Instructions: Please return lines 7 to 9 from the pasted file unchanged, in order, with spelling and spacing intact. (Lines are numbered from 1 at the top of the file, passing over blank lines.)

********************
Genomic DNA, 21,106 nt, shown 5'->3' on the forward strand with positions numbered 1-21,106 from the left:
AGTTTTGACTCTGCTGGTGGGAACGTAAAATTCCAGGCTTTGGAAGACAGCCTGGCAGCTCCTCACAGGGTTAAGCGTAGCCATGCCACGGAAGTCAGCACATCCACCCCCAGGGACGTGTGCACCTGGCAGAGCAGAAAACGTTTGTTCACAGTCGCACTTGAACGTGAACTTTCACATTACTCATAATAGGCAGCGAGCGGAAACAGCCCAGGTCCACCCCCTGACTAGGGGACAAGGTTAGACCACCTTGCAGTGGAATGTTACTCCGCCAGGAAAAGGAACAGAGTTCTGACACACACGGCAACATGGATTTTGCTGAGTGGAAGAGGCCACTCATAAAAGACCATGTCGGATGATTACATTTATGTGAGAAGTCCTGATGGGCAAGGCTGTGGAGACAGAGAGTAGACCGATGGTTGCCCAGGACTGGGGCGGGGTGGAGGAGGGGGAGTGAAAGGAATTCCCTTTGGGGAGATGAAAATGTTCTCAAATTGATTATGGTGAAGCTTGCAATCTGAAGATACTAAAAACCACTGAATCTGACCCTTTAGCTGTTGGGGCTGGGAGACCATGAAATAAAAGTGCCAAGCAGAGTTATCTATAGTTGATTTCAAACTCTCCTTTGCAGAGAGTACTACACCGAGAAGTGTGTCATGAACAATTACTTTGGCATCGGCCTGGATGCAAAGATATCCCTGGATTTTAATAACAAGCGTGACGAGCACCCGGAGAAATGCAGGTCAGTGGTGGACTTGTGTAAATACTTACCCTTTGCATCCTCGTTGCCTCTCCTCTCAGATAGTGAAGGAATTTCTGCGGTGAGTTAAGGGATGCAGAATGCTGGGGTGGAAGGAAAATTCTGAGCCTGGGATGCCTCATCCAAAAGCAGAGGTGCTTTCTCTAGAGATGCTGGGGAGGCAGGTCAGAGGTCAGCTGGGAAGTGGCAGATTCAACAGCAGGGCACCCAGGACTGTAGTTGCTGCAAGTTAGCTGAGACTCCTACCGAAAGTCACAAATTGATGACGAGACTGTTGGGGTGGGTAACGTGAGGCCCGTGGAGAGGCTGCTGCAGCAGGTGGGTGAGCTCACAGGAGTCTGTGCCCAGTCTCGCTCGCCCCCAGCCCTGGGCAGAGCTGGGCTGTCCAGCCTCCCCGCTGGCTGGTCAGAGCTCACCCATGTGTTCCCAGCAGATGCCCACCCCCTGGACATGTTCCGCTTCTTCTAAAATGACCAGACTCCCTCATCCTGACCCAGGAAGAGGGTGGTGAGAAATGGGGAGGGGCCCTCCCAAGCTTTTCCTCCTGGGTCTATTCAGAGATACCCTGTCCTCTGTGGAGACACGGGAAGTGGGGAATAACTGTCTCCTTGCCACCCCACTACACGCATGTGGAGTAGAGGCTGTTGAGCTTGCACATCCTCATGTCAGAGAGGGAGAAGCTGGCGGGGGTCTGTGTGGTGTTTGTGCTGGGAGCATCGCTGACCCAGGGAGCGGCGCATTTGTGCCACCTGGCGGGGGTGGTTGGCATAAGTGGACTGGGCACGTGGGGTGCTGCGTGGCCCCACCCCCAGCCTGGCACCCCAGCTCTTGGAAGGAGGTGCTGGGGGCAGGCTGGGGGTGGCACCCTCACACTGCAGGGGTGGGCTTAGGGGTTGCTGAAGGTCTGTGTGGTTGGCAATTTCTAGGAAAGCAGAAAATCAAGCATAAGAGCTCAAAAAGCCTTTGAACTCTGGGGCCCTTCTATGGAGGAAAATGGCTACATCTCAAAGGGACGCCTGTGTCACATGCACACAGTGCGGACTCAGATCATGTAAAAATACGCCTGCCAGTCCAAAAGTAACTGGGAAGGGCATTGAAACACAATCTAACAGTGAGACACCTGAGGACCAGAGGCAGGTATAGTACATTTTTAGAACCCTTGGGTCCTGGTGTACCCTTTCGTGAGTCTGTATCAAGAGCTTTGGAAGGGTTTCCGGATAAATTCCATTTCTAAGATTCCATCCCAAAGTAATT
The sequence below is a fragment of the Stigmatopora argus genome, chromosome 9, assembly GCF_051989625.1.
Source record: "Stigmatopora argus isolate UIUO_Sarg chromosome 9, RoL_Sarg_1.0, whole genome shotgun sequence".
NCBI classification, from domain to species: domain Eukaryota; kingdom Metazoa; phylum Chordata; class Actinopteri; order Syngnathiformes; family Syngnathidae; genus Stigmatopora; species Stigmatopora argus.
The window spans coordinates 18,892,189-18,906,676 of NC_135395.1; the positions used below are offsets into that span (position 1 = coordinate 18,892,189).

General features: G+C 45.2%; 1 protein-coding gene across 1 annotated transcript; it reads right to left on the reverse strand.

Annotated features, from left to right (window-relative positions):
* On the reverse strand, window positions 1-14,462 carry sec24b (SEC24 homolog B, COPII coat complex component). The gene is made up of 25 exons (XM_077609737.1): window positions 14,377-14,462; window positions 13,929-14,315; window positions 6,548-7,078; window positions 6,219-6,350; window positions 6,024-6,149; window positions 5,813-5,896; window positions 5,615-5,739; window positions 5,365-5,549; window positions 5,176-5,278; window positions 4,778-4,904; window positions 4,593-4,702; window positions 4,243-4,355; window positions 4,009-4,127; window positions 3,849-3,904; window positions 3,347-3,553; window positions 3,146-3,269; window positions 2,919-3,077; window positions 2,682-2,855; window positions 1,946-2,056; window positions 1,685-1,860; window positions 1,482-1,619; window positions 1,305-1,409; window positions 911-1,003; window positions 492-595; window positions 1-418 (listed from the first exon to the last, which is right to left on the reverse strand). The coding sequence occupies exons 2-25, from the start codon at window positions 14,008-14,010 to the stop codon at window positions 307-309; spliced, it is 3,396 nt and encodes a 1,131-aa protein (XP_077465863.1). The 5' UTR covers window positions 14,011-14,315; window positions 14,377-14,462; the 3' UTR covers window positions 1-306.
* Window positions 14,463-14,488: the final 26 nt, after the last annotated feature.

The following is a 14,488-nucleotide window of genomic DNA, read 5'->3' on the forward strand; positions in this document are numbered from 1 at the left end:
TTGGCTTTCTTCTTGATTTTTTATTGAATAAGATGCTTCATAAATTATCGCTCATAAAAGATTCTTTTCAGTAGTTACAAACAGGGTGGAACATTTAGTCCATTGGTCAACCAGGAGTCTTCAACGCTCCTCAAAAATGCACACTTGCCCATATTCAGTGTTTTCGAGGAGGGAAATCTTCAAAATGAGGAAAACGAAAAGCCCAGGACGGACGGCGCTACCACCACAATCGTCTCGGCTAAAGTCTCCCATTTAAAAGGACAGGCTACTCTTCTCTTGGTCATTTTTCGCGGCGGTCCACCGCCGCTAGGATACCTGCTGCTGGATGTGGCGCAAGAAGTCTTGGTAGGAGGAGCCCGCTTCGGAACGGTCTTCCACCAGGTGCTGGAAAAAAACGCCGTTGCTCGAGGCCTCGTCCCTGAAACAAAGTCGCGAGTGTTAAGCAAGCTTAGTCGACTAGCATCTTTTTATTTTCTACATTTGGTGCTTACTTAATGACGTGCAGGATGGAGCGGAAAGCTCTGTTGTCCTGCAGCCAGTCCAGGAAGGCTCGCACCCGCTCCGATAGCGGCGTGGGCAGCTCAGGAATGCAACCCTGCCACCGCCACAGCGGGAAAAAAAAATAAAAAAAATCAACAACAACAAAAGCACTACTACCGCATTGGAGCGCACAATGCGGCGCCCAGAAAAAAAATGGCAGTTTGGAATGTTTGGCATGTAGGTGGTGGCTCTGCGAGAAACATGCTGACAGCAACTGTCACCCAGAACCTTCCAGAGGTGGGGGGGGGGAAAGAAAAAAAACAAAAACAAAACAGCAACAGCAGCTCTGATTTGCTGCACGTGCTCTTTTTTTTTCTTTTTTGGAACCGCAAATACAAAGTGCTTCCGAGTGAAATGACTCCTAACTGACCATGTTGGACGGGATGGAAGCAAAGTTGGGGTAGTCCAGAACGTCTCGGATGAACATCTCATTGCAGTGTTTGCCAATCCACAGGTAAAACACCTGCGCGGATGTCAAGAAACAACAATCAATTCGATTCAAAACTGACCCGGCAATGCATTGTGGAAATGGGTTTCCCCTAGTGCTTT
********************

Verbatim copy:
General features: G+C 45.2%; 1 protein-coding gene across 1 annotated transcript; it reads right to left on the reverse strand.

Annotated features, from left to right (window-relative positions):
* On the reverse strand, window positions 1-14,462 carry sec24b (SEC24 homolog B, COPII coat complex component). The gene is made up of 25 exons (XM_077609737.1): window positions 14,377-14,462; window positions 13,929-14,315; window positions 6,548-7,078; window positions 6,219-6,350; window positions 6,024-6,149; window positions 5,813-5,896; window positions 5,615-5,739; window positions 5,365-5,549; window positions 5,176-5,278; window positions 4,778-4,904; window positions 4,593-4,702; window positions 4,243-4,355; window positions 4,009-4,127; window positions 3,849-3,904; window positions 3,347-3,553; window positions 3,146-3,269; window positions 2,919-3,077; window positions 2,682-2,855; window positions 1,946-2,056; window positions 1,685-1,860; window positions 1,482-1,619; window positions 1,305-1,409; window positions 911-1,003; window positions 492-595; window positions 1-418 (listed from the first exon to the last, which is right to left on the reverse strand). The coding sequence occupies exons 2-25, from the start codon at window positions 14,008-14,010 to the stop codon at window positions 307-309; spliced, it is 3,396 nt and encodes a 1,131-aa protein (XP_077465863.1). The 5' UTR covers window positions 14,011-14,315; window positions 14,377-14,462; the 3' UTR covers window positions 1-306.